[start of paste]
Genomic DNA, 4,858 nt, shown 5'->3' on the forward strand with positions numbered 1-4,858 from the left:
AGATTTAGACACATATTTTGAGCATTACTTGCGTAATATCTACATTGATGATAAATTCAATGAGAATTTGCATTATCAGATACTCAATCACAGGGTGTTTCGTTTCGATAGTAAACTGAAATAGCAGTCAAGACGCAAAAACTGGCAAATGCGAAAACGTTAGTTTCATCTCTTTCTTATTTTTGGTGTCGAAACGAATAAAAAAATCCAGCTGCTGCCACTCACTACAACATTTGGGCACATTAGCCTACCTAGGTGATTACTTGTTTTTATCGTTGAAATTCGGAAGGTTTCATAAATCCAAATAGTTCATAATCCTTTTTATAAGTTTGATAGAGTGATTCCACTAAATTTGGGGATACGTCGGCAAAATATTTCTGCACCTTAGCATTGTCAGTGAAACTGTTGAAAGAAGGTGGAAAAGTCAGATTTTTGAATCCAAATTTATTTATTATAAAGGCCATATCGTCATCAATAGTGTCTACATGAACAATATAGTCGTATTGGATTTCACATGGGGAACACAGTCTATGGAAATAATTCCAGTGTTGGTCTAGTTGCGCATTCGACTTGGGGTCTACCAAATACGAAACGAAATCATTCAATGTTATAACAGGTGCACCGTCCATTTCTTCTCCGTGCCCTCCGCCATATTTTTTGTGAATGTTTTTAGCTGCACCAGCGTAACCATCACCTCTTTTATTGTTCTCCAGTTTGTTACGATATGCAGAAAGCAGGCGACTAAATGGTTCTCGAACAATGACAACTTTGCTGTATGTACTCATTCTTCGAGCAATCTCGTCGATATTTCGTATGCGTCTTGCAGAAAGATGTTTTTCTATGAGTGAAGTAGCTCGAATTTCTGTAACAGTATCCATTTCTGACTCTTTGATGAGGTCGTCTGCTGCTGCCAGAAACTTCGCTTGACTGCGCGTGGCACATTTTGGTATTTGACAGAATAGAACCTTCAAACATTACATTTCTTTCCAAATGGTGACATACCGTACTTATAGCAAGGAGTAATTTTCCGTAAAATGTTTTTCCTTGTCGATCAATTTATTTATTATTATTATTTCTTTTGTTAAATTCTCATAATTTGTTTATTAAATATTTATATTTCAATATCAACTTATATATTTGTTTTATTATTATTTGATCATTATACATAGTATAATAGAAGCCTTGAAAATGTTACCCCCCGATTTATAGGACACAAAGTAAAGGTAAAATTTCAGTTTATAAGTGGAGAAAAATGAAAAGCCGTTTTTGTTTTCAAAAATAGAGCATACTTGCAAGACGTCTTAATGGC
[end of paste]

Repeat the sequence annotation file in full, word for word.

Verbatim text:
Genomic DNA, 4,858 nt, shown 5'->3' on the forward strand with positions numbered 1-4,858 from the left:
AGATTTAGACACATATTTTGAGCATTACTTGCGTAATATCTACATTGATGATAAATTCAATGAGAATTTGCATTATCAGATACTCAATCACAGGGTGTTTCGTTTCGATAGTAAACTGAAATAGCAGTCAAGACGCAAAAACTGGCAAATGCGAAAACGTTAGTTTCATCTCTTTCTTATTTTTGGTGTCGAAACGAATAAAAAAATCCAGCTGCTGCCACTCACTACAACATTTGGGCACATTAGCCTACCTAGGTGATTACTTGTTTTTATCGTTGAAATTCGGAAGGTTTCATAAATCCAAATAGTTCATAATCCTTTTTATAAGTTTGATAGAGTGATTCCACTAAATTTGGGGATACGTCGGCAAAATATTTCTGCACCTTAGCATTGTCAGTGAAACTGTTGAAAGAAGGTGGAAAAGTCAGATTTTTGAATCCAAATTTATTTATTATAAAGGCCATATCGTCATCAATAGTGTCTACATGAACAATATAGTCGTATTGGATTTCACATGGGGAACACAGTCTATGGAAATAATTCCAGTGTTGGTCTAGTTGCGCATTCGACTTGGGGTCTACCAAATACGAAACGAAATCATTCAATGTTATAACAGGTGCACCGTCCATTTCTTCTCCGTGCCCTCCGCCATATTTTTTGTGAATGTTTTTAGCTGCACCAGCGTAACCATCACCTCTTTTATTGTTCTCCAGTTTGTTACGATATGCAGAAAGCAGGCGACTAAATGGTTCTCGAACAATGACAACTTTGCTGTATGTACTCATTCTTCGAGCAATCTCGTCGATATTTCGTATGCGTCTTGCAGAAAGATGTTTTTCTATGAGTGAAGTAGCTCGAATTTCTGTAACAGTATCCATTTCTGACTCTTTGATGAGGTCGTCTGCTGCTGCCAGAAACTTCGCTTGACTGCGCGTGGCACATTTTGGTATTTGACAGAATAGAACCTTCAAACATTACATTTCTTTCCAAATGGTGACATACCGTACTTATAGCAAGGAGTAATTTTCCGTAAAATGTTTTTCCTTGTCGATCAATTTATTTATTATTATTATTTCTTTTGTTAAATTCTCATAATTTGTTTATTAAATATTTATATTTCAATATCAACTTATATATTTGTTTTATTATTATTTGATCATTATACATAGTATAATAGAAGCCTTGAAAATGTTACCCCCCGATTTATAGGACACAAAGTAAAGGTAAAATTTCAGTTTATAAGTGGAGAAAAATGAAAAGCCGTTTTTGTTTTCAAAAATAGAGCATACTTGCAAGACGTCTTAATGGC